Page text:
Browsed by
Month: September 2013

The griffin has landed

The griffin has landed

I’m always on the lookout for new brand stories and this one comes courtesy of my son Jack and Mark Mason’s book “Walk the lines, London Underground Overground”. Jack was reading Mark’s book and spotted a story I might like. Like it I did so I taken it and retold it accordingly….

The Griffin has landed 

Probably the most common ways for a brand to get its name are from either its founder or from the area from which it comes.

However, sometimes history and the vagaries of mispronunciation and misspelling play a hand in adapting them, so today we have Vauxhall and not Falkes’ Home cars.

Sir Falkes de Breauté is said to be from Norman parentage but he rose to be a high officer serving first King John and later King Henry III in the First Barons’ War. At various times he held the High Sheriffdoms of Cambridgeshire, Oxfordshire, Buckinghamshire, Northamptonshire and Bedfordshire and was given the Manorship of Luton. His heraldic sign was a griffin.

 

When Prince Louis of France invaded in 1216, de Breauté was tasked with holding Oxford against the baronial forces. On 17 July he and the Earl of Chester sacked Worcester, which had allied itself with Louis. In reward John gave de Breauté the hand of Margaret the daughter of Warin Fitzgerald, the royal chamberlain. She was the widow of Baldwin de Revières, former heir to the Earl of Devon. With her hand in marriage he also gained the rights to an area just south of the Thames.

There he built a home in which was called at various times Fawkes Hall, Falkes’ Hall, Foxhall and finally “Vauxhall”.

Six hundred years later in 1857 Vauxhall Ironworks were founded. Nearly 50 years later, in 1903 they built the first Vauxhall car and shortly changed their name to the Vauxhall Motor Company and chose as their logo de Breauté’s griffin.

By 1905, a couple of years later, the business had become so successful that it had to move. The site of the new factory was Luton.

The griffin had returned home.

A happy ending?

A happy ending?

 A couple of weeks ago I put up a little post about Restaurant Story, I’ve just heard that it was awarded a Michelin star in the new guide published this week – is this a happy ending or just the start of a new chapter in its development?

One small sign for a brand, one giant leap for brandkind

One small sign for a brand, one giant leap for brandkind

As the publication date for The Prisoner and the Penguin is approaching I was thinking back to the publication of my first book ‘Brandwatching’ and some of the stories and anecdotes I used in it. One in particular stood out in my memory so I looked it up again and re-wrote it in the style I would have written it if I was including it in The Prisoner.

I hope you like it.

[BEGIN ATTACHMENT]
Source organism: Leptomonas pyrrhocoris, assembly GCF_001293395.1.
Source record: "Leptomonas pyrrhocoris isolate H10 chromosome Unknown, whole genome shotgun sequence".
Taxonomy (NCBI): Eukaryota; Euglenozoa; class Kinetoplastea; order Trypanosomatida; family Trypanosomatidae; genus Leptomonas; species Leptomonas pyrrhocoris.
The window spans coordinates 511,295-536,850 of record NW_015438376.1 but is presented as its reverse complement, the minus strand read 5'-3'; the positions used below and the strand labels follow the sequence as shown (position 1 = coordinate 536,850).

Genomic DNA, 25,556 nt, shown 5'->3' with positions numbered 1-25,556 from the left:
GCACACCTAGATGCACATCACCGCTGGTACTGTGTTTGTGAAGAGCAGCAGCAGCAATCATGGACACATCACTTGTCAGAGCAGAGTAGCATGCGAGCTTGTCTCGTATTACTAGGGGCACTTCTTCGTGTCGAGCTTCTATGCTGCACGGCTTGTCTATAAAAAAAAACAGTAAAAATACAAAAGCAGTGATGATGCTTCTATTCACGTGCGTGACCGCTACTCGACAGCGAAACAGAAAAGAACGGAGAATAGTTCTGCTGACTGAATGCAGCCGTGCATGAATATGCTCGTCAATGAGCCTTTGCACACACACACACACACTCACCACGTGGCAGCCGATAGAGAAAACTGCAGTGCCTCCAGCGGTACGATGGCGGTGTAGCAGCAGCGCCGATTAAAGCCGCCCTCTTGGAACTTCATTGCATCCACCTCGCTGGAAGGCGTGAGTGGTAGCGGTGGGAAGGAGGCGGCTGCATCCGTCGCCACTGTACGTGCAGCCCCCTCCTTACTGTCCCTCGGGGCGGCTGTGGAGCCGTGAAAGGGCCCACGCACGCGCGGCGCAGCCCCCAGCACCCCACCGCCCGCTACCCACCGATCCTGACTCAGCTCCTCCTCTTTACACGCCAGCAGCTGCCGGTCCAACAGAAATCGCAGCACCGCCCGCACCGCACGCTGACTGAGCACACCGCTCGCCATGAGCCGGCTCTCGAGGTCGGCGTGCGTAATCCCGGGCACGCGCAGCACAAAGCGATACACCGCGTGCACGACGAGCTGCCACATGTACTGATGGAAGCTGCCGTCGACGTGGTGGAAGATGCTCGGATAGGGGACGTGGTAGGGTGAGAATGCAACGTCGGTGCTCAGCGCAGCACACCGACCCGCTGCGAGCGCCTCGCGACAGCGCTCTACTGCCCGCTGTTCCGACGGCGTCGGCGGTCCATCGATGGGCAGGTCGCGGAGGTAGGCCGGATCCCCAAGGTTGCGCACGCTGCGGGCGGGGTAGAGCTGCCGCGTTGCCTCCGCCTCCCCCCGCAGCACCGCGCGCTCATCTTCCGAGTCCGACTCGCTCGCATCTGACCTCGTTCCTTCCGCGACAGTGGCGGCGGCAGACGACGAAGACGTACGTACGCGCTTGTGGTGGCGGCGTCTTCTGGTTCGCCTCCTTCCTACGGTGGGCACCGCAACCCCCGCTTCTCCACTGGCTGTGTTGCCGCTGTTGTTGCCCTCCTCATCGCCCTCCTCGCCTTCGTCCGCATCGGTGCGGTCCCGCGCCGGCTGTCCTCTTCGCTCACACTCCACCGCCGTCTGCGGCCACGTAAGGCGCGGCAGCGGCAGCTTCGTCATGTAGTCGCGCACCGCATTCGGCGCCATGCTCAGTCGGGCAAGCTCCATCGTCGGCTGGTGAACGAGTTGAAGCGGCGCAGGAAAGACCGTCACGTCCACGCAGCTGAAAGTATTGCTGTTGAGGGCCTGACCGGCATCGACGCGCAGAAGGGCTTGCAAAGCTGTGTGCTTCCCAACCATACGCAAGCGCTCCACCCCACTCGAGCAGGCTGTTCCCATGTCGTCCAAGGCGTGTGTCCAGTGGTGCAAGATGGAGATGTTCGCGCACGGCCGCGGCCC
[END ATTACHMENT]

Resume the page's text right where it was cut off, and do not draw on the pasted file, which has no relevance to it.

ONE SMALL STEP FOR A BRAND, ONE GIANT LEAP FOR BRANDKIND

On May 25, 1961 President Kennedy delivered his “Special Message to the Congress on Urgent National Needs”. In it he expressed a concern that the United States was falling behind the Soviet Union in technology and prestige. He set the nation a challenge” of landing a man on the Moon and returning him safely to the Earth” before the decade was out.

Just over eight years later, on July 16, 1969, a Saturn V rocket launched Apollo 11 from Kennedy Space Centre in Florida. On board were three astronauts – Neil Armstrong, Michael Collins and Edwin ‘Buzz’ Aldrin.

Four days later the “Eagle” module landed successfully. Just after 02:30 (UTC) on July 21, Neil Armstrong opened the hatch and began his descent. On stepping onto the surface he spoke the now historic words, “That’s one small step for (a) man, one giant leap for mankind”.

 

The Command Module “Columbia” returned to Earth on July 24 and, after touching down (well splashing down), the astronauts began 21 days of quarantine.

So it wasn’t until August 13 that there was a parade in their honour in New York. As they entered Times Square, the three astronauts were greeted by a flashing sign which read “Welcome home to Planet Earth, home of Coca Cola”.

Apollo 11 had successfully completed its mission. President Kennedy’s objective had been accomplished.

And Coca-Cola had successfully staked its claim to being the most famous brand on Planet Earth, and soon after started to receive applications for the first bottling franchises on the moon.

 

Footnote: Armstrong claims to have said “That’s one small step for a man, one giant leap for mankind” when he first set foot on the lunar surface. The “a” is not clear in NASA recordings, but the audio and video links back to Earth were somewhat intermittent, partly because of storms near Parkes Observatory. More recent digital analysis of the tape by NASA revealed the “a” may have been spoken but obscured by static.